Can environmental police keep Beijing's smog in check?
Beijing announced several new measures aimed at curbing the country's smog problem on Saturday, including a new environmental police force, shutting down the city's only coal-fired power plant, and supplying cleaner gas and diesel to fuel stations.
—A new police force will crack down on environmental offenders in Beijing, city officials announced Saturday, marking the Chinese government's latest attempt to reduce smog.
The environmental police squad was one of several new measures introduced by Cai Qi, acting mayor of Beijing, this weekend. Other measures included cutting coal use by 30 percent in 2017, shutting down 500 higher-polluting factories and upgrading 2,500 others, phasing out 300,000 higher-polluting older vehicles, and supplying cleaner gas and diesel at fuel stations starting Feb. 15. The announcement came one day after municipal authorities in Beijing announced they would install air purifiers in the city’s schools and kindergartens.
"Though we have made some progresses, air pollution in winter is still very serious," Mayor Cai told the press and citizens on Saturday, as reported by China’s official Xinhua News Agency. "That's why the government must strengthen environmental protection and step up supervision and accountability in 2017."
"Open-air barbecues, garbage incineration, biomass burning, dust from roads – these acts of non-compliance with regulations are actually the result of lax supervision and weak law enforcement," he added.
Air pollution levels in Beijing and other Chinese cities are notoriously high in the winter months, regularly exceeding World Health Organization guidelines and resulting in the closure of schools and businesses, flight cancellations, and driving bans. As the world’s largest producer and consumer of coal, China primarily attributes its smog to its thousands of factories and many older, inefficient vehicles. As Lonnie Shekhtman reported for The Christian Science Monitor last week:
Though China has been working in recent years to reduce coal use and the accompanying pollution – which one study from the University of California in Berkeley said was responsible for 4,000 deaths a day – its government appears to be struggling to balance the country’s economic needs with those of public health and the environment...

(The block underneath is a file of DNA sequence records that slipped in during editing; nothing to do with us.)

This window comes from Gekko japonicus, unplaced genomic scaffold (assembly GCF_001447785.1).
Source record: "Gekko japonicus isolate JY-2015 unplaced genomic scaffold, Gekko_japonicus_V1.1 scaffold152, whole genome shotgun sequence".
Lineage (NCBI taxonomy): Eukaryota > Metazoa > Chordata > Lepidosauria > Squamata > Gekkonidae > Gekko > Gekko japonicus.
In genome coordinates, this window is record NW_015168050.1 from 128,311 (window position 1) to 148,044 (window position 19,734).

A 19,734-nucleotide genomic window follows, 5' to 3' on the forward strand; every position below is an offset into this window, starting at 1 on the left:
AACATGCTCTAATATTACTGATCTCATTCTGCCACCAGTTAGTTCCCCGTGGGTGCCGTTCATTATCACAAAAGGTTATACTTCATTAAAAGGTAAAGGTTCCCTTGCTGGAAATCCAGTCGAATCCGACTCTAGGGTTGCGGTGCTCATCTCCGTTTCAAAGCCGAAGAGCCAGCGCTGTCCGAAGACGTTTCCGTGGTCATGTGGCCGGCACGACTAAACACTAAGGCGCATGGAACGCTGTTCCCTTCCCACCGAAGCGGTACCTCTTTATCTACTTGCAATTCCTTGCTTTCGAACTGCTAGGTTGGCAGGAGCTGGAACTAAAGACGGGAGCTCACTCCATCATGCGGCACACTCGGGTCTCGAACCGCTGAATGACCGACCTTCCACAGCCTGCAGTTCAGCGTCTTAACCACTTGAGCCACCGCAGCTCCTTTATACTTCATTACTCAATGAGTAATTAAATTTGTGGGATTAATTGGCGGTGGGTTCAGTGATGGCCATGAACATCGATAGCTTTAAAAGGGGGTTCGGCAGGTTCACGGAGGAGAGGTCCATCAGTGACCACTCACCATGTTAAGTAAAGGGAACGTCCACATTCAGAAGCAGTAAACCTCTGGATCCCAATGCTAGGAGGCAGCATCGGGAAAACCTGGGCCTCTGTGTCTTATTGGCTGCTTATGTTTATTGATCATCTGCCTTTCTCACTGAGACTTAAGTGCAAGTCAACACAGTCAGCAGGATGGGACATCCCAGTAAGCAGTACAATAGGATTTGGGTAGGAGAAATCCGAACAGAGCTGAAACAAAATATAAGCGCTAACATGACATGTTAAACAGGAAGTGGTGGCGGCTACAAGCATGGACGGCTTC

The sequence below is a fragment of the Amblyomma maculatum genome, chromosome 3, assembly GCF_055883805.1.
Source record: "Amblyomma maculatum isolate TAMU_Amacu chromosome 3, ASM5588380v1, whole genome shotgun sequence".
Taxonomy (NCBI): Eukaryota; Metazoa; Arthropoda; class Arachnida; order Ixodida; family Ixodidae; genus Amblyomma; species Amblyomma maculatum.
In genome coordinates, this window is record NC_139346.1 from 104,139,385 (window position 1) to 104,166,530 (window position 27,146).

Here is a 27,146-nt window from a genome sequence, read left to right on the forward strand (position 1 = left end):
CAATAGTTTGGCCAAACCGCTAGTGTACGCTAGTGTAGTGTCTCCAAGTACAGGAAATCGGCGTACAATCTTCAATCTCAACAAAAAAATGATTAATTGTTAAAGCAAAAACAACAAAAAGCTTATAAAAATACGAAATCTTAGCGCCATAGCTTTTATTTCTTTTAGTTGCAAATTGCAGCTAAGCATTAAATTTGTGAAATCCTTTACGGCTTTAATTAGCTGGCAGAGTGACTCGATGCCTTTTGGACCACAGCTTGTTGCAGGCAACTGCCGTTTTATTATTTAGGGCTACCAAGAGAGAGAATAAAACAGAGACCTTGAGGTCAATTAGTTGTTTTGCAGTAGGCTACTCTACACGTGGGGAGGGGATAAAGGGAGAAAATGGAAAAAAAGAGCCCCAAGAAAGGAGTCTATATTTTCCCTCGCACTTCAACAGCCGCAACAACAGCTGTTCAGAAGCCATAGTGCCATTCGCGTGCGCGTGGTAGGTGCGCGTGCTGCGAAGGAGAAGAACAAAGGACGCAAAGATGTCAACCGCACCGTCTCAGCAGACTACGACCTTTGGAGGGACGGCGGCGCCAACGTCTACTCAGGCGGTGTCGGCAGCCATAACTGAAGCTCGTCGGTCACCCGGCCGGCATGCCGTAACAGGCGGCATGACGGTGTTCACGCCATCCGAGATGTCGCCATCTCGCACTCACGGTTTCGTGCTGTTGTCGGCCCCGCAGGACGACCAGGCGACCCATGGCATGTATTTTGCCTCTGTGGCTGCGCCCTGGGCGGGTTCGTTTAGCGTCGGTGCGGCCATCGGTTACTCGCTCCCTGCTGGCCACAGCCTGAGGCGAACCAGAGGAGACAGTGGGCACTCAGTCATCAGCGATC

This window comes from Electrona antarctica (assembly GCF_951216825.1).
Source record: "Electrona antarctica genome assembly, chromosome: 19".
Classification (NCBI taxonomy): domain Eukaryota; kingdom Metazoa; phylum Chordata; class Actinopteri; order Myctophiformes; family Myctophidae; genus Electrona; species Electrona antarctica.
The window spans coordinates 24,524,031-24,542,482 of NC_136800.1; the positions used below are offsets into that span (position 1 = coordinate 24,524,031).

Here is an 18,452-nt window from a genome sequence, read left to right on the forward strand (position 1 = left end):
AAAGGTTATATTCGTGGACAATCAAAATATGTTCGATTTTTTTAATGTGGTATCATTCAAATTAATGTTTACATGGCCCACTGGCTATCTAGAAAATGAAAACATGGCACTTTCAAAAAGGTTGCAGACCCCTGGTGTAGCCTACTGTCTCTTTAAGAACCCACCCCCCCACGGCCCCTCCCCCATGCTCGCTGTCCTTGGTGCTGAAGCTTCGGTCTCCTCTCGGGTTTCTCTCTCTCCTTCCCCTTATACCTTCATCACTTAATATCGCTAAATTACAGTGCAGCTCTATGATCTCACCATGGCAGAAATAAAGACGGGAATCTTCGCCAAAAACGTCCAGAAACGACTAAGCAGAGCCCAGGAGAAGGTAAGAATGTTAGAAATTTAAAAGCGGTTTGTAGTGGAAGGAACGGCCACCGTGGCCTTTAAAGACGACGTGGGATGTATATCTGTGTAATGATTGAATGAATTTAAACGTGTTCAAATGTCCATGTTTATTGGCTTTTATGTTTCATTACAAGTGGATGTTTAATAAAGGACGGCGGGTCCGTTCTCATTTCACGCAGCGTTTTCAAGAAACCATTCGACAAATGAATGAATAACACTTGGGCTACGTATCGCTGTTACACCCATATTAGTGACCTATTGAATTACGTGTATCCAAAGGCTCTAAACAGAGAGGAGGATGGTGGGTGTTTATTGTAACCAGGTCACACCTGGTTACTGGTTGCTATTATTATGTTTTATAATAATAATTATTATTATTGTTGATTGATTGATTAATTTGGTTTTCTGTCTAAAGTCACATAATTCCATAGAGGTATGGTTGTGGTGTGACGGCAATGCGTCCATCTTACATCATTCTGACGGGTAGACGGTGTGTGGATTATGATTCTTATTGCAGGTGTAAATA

Stringent anti-pollution laws that started to take effect in 2014 helped reduce pollution in some Chinese cities by up to 20 percent over a couple of years. But amid an economic slowdown in 2016, the trend started to reverse, as government propped pollution-producing industries to spur economic growth.
The slowdown of air quality improvements become clear in December and over the New Year holiday, when average concentrations of small, harmful particles in the air known as PM2.5 climbed past 500 micrograms per cubic meter in the capital of Beijing and nearby regions. A concentration of these particles above 301 is considered “hazardous” in the United States. The smog is expected to last through the first week of January.
Despite the current state of China's air, there is some cause for optimism, Ranping Song, senior associate in the Global Climate Program at the nonprofit World Resources Institute, told the Monitor, including declining coal use in recent years and, until 2016, improvements in China's overall air quality. There have also been heightened efforts to crack down on environmental offenders: Chinese officials penalized more than 500 Chinese companies and 10,000 car owners for environmental violations over the New Year's Holiday, collecting more than $35 million in fines, CNN reported.
"We will be able to see some progress along the way, but we will continue to be concerned for the public for a long time," Mr. Song said.
Growing concern over air pollution has led to widespread smog-related rumors and pseudoscience online, as some Chinese citizens pointed out on Saturday. To counteract the spread of false information, more efforts will be made in Beijing in 2017 to educate the public on the realities of pollution, Cai told the press.
"I think it's a good sign that more and more people were anxious about air pollution," he said. "The more they care, the more they will participate."